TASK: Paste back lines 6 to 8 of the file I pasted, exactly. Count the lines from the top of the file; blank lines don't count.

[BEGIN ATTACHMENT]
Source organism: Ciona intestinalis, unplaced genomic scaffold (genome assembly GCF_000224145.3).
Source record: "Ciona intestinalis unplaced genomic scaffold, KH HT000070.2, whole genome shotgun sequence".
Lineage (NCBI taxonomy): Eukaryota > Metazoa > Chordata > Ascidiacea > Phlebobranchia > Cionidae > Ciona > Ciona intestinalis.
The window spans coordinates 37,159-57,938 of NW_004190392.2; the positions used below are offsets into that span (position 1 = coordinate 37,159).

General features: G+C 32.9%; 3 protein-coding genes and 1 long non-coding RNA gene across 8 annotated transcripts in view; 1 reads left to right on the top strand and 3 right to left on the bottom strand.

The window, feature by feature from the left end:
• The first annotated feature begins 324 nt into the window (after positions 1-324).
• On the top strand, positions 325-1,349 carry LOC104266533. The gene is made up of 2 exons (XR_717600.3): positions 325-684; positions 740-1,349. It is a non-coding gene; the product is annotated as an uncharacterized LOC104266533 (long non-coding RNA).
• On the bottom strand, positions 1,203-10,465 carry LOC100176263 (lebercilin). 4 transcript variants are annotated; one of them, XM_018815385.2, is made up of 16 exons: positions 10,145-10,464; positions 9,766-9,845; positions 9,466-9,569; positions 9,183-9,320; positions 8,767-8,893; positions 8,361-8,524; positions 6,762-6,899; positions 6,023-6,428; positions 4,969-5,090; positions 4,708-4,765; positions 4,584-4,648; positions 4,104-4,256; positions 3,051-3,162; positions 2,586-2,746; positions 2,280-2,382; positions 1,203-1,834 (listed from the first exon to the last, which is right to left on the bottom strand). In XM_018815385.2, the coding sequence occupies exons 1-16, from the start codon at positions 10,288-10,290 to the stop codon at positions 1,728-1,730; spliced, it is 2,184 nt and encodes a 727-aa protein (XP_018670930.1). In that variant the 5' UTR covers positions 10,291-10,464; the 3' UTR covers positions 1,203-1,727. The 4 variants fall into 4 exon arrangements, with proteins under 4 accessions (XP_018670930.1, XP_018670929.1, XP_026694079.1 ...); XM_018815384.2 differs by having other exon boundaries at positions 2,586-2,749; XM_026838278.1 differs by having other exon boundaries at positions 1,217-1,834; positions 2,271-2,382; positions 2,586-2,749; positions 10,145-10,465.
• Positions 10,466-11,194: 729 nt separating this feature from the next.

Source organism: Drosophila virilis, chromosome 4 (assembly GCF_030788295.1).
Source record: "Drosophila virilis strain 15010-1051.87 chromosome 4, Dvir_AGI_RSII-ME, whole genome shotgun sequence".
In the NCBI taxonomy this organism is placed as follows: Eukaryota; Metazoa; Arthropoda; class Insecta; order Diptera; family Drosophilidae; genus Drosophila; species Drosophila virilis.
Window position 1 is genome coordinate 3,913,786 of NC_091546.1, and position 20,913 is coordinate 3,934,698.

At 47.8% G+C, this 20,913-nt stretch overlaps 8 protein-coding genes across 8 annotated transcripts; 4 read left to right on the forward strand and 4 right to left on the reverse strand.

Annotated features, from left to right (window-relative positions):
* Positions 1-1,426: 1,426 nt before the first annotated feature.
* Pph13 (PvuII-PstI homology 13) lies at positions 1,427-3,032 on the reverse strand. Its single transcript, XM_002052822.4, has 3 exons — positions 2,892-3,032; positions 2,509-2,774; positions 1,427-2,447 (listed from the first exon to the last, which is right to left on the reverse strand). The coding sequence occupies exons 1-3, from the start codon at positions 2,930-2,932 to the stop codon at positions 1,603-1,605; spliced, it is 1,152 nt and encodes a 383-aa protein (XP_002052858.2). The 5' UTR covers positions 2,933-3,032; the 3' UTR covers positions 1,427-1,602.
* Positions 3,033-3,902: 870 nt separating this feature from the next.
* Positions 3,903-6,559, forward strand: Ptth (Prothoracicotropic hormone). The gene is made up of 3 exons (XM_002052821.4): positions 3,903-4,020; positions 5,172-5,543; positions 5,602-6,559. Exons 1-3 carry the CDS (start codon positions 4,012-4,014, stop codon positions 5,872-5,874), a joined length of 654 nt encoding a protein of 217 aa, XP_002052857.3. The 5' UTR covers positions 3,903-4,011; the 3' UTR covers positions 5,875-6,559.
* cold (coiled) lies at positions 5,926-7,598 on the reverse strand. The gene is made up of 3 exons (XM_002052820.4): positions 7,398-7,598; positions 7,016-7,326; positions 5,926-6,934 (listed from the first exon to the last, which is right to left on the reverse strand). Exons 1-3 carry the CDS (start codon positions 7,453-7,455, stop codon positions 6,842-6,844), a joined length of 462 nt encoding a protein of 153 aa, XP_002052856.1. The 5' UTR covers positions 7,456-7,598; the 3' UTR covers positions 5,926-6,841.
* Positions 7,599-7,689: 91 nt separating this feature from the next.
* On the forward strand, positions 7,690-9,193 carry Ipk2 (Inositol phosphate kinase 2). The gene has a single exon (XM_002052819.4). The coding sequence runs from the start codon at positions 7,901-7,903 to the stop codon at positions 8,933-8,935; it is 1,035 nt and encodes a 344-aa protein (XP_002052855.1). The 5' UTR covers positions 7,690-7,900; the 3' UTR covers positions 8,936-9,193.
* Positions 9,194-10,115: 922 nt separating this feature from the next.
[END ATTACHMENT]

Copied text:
The window, feature by feature from the left end:
• The first annotated feature begins 324 nt into the window (after positions 1-324).
• On the top strand, positions 325-1,349 carry LOC104266533. The gene is made up of 2 exons (XR_717600.3): positions 325-684; positions 740-1,349. It is a non-coding gene; the product is annotated as an uncharacterized LOC104266533 (long non-coding RNA).